8. Renewables 2007 - Global status report

    International Nuclear Information System (INIS)

    Martinot, Eric; Mastny, Lisa; Rosbotham, Lyle; Suding, Paul; Sonntag-O'Brien, Virginia; Lempp, Philippe

    2007-01-01

    In 2007, more than $100 billion was invested in new renewable energy capacity, manufacturing plants, and research and development-a true global milestone. Yet perceptions lag behind the reality of renewable energy because change has been so rapid in recent years. This report captures that reality and provides an overview of the status of renewable energy worldwide in 2007. The report covers trends in markets, investments, industries, policies, and rural (off-grid) renewable energy. (By design, the report does not provide analysis, discuss current issues, or forecast the future.) Many of the trends reflect increasing significance relative to conventional energy

  9. Integrating Renewables in Electricity Markets

    DEFF Research Database (Denmark)

    Morales González, Juan Miguel; Conejo, Antonio J.; Madsen, Henrik

    in the electricity market. • The development of procedures to enable demand response and to facilitate the integration of stochastic renewable units. This book is written in a modular and tutorial manner and includes many illustrative examples to facilitate its comprehension. It is intended for advanced...... such as: • The modeling and forecasting of stochastic renewable power production. • The characterization of the impact of renewable production on market outcomes. • The clearing of electricity markets with high penetration of stochastic renewable units. • The development of mechanisms to counteract...

  10. Economics of nuclear and renewables

    International Nuclear Information System (INIS)

    Khatib, Hisham; Difiglio, Carmine

    2016-01-01

    This paper provides an assessment of the economic challenges faced by both nuclear power and “new” renewable electricity technologies. The assessment reflects the need to incorporate new renewables into power grids and issues faced in dispatching power and their effect on traditional electricity technologies as well as the need for transmission extension and/or grid reinforcement. Wider introduction of smart grids and the likely demise of nuclear in some OECD countries are bound to enhance the future prospects for new renewables. However, their immediate future expansion will depend on continued subsidies, which are becoming difficult to sustain in present economic circumstances. Development of large energy storage facilities and carbon pricing could significantly enhance future renewable energy prospects. Correspondingly, expanding renewable energy, in spite of their popularity with some governments and sections of the public, is likely to face challenges which will slow their present rapid progress. Nuclear is now shied away from in many industrialized countries and having mixed prospects in developing economies. In many instances, it suffers from high initial costs, long lead times and often excessive construction delays. Nuclear power also faces challenging risks – investment as well as regulatory. In contrast to renewables, its share of global energy consumption is declining. - Highlights: •Renewables are increasing their energy share. •Renewables system cost is higher than their production cost. •Nuclear share is not increasing and their costs are not reduced. •Discount rate and subsidies are important in economics of renewables and nuclear.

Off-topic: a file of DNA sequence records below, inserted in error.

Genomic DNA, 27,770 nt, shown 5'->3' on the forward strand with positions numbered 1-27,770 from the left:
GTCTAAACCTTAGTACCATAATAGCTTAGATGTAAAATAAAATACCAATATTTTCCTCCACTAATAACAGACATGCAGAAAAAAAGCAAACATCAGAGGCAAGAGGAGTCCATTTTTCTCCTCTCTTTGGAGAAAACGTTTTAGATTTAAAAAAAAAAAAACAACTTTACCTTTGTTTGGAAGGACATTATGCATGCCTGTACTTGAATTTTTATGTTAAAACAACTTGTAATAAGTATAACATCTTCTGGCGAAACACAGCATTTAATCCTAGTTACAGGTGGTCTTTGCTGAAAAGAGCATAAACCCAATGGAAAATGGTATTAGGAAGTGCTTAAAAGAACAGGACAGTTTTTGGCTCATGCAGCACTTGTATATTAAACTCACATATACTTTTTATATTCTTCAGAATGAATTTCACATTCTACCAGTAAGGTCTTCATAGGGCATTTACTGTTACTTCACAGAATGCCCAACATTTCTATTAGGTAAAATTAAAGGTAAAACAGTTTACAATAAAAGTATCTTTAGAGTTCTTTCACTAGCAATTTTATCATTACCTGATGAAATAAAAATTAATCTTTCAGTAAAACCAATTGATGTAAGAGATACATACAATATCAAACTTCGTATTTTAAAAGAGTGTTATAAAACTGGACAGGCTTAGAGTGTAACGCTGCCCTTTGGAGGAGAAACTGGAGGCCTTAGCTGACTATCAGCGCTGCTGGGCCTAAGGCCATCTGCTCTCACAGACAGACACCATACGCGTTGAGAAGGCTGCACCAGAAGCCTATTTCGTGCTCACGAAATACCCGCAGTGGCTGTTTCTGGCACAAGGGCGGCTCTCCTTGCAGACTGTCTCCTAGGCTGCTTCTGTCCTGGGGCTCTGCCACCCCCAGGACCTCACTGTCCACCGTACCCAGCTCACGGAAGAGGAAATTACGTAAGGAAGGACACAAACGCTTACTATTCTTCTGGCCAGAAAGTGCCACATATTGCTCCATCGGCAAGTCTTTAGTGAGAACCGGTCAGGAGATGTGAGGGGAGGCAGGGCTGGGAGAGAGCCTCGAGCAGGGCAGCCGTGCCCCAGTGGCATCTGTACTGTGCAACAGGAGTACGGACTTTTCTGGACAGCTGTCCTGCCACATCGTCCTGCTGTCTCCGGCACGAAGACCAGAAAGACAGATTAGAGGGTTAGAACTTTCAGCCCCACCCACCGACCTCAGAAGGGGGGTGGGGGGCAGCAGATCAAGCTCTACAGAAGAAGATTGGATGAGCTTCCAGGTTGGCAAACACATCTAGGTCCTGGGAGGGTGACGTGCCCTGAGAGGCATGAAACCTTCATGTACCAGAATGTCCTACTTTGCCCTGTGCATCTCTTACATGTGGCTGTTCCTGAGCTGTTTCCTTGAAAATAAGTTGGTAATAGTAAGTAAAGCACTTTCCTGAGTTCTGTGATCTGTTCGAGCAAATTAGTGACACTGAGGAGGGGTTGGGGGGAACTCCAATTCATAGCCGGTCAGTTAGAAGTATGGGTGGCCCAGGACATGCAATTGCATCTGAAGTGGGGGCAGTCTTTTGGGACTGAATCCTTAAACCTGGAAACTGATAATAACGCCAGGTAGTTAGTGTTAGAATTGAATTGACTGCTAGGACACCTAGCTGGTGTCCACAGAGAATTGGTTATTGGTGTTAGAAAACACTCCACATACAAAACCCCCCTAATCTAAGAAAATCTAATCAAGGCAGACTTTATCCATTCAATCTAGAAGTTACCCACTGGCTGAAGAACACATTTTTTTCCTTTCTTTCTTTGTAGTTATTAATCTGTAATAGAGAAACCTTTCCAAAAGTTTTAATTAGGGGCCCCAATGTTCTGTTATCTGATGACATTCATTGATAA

11. Regulatory guidance for license renewal

    International Nuclear Information System (INIS)

    Thoma, John A.

    1991-01-01

    The proposed 10 CFR Part 54 rule proceduralizes the process for license renewal by identifying both the administrative and technical requirements for a renewal application. To amplify and support this regulation, written guidance has been provided in the form of a draft Regulatory Guide (DG 1009) and a draft Standard Review Plan for License Renewal (NUREG 1299). This guidance is scheduled to be finalized in 1992. Similar guidance will be provided for the proposed revisions to 10 CFR Part 51 concerning the environmental aspects of license renewal. (author)

  12. Renewable Energy versus Nuclear Power (Summary)

    International Nuclear Information System (INIS)

    Mraz, G.; Wallner, A.

    2014-01-01